First there was Mondeo Man, then Worcester Woman. In Labour’s wilderness years in the 1980s and 1990s, pollsters defined the party’s challenge in terms of the middle-income swing voters it needed to attract.
Labour has double the problem today. It must simultaneously target two distinct sets of voters with very different political values. Meet Jenny and Joe, the voters who will decide whether Keir Starmer can become prime minister.
Jenny is in her late twenties. She is a graduate who has started to climb the professional career ladder. She is a liberal-minded internationalist who regrets Brexit, fears climate change and welcomes the impact immigrants have had on her community. She voted Labour at the last election, though some of her friends voted Liberal Democrat or Green.
Joe is in his late fifties. He left school at 16 and, apart from brief spells when he was unemployed, has done manual jobs throughout his working life. The years of austerity have been tough for Joe and his family, living in one of the struggling, ex-industrial and once-solidly Labour that elected Conservative MPs in 2019. He worries that measures to tackle climate change will make life even tougher. He feels that Britain’s elite has let down people like him. Like many in his town, he voted to leave the EU in 2016 – and Conservative, “to get Brexit done”, in 2019. Some of his friends voted UKIP in 2015.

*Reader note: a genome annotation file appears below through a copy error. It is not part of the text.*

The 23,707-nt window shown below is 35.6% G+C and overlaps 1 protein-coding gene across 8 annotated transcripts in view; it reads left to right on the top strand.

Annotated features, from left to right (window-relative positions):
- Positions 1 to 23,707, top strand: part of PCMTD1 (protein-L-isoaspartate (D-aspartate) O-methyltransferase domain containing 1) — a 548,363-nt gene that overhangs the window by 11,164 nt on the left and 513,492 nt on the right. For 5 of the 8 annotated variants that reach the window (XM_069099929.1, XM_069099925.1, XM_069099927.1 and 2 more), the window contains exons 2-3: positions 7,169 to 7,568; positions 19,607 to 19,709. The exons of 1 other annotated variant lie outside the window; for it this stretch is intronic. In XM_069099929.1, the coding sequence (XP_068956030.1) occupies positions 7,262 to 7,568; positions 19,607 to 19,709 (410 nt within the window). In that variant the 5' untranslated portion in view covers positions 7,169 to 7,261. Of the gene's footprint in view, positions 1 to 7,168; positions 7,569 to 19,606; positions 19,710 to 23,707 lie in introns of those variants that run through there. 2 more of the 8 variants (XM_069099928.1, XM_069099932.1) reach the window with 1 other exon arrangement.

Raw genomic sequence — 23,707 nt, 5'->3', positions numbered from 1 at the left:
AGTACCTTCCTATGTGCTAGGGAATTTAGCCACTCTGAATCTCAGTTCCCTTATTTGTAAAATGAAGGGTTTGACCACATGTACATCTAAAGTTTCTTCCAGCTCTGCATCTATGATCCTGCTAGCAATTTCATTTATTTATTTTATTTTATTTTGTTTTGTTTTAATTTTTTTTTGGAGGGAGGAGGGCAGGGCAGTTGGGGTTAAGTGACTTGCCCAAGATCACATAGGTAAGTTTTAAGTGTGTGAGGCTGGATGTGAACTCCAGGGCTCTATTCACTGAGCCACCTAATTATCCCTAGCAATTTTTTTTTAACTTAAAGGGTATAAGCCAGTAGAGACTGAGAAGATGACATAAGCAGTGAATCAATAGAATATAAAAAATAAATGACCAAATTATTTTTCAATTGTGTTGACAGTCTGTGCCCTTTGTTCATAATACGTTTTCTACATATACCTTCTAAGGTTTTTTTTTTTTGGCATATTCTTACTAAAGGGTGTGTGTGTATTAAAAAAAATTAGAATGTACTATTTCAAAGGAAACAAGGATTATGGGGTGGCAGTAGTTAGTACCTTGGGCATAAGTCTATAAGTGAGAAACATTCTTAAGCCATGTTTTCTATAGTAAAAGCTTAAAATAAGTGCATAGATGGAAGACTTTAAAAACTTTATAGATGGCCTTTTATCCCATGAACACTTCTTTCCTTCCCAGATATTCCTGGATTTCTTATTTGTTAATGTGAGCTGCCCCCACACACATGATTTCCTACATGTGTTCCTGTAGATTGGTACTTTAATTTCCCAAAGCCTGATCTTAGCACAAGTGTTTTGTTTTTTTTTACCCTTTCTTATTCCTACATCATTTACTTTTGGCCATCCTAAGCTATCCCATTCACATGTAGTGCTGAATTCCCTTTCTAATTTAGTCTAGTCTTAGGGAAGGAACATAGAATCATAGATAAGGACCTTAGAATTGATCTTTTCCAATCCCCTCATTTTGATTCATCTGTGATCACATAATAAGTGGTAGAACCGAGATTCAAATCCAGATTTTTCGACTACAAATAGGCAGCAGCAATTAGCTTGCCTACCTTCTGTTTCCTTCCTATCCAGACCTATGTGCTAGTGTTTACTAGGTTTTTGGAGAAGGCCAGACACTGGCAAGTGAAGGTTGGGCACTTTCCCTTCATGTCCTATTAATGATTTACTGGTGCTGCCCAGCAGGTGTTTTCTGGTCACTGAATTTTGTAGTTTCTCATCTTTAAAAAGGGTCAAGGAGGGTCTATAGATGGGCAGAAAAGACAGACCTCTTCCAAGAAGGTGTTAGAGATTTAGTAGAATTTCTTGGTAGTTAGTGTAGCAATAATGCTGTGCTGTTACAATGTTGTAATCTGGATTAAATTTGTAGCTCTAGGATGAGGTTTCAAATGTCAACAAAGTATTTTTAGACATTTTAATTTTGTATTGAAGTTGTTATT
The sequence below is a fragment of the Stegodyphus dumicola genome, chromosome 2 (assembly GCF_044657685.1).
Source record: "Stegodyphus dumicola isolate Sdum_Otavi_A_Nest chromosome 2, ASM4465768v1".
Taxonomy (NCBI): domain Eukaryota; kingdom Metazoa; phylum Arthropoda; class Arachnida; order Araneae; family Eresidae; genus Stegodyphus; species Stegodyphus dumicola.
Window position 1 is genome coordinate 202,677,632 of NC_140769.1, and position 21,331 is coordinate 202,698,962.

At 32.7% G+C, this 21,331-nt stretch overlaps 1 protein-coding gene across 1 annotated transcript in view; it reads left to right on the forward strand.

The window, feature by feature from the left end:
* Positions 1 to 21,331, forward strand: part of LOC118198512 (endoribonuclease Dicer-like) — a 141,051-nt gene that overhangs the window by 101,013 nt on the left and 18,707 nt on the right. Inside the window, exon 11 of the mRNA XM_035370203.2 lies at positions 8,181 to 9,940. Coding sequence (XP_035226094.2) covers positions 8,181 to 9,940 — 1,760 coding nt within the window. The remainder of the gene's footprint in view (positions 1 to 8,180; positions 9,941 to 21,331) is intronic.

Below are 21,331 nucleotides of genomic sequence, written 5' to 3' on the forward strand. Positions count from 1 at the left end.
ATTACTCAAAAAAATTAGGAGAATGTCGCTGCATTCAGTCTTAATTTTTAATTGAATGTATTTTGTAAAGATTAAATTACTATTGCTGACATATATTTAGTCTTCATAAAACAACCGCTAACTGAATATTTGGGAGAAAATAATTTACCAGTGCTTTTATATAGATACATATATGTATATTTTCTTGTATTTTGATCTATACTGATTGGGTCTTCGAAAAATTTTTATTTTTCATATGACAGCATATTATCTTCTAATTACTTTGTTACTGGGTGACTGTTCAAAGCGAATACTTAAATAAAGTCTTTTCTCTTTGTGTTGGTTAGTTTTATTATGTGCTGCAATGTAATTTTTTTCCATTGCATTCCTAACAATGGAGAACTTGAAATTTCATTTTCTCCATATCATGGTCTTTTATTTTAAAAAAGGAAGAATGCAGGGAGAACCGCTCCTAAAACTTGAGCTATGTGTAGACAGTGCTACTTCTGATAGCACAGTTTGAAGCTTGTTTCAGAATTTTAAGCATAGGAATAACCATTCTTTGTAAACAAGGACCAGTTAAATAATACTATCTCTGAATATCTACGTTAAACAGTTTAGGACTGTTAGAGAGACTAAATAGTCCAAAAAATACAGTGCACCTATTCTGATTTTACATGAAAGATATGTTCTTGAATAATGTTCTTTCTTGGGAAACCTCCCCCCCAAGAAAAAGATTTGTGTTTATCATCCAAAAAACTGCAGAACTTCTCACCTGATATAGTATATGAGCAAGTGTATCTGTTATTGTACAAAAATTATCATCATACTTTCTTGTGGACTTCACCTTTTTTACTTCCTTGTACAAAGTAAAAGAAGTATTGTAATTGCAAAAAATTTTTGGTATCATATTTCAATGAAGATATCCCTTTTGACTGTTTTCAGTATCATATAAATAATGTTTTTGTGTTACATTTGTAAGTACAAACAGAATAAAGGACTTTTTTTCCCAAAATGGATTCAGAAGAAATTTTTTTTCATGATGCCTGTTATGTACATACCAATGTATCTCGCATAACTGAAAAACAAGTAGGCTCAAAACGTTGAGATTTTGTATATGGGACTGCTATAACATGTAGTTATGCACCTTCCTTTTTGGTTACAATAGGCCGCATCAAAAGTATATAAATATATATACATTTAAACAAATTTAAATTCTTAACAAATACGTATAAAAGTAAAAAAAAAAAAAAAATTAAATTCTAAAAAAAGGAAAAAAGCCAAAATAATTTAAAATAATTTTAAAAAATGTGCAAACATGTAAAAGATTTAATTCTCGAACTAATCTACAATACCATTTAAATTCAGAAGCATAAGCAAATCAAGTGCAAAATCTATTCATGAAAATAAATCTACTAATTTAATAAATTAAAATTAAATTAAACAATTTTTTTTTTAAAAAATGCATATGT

Behind the scenes, arguments are raging around Keir Starmer over what to do: appease Joe or champion Jenny. For the moment, the “Joe” faction is ahead. Starmer has retreated from his past support for the European Union and freedom of movement, and is seeking to avoid tough choices on climate change. This faction hopes that at the next election, this approach will allow Labour to recapture the Red Wall seats, without alienating Jenny. They believe that they can count on Jenny staying loyal, come what may, as her dominant concern will be to kick out the Tories, however far Starmer tacks to the Right.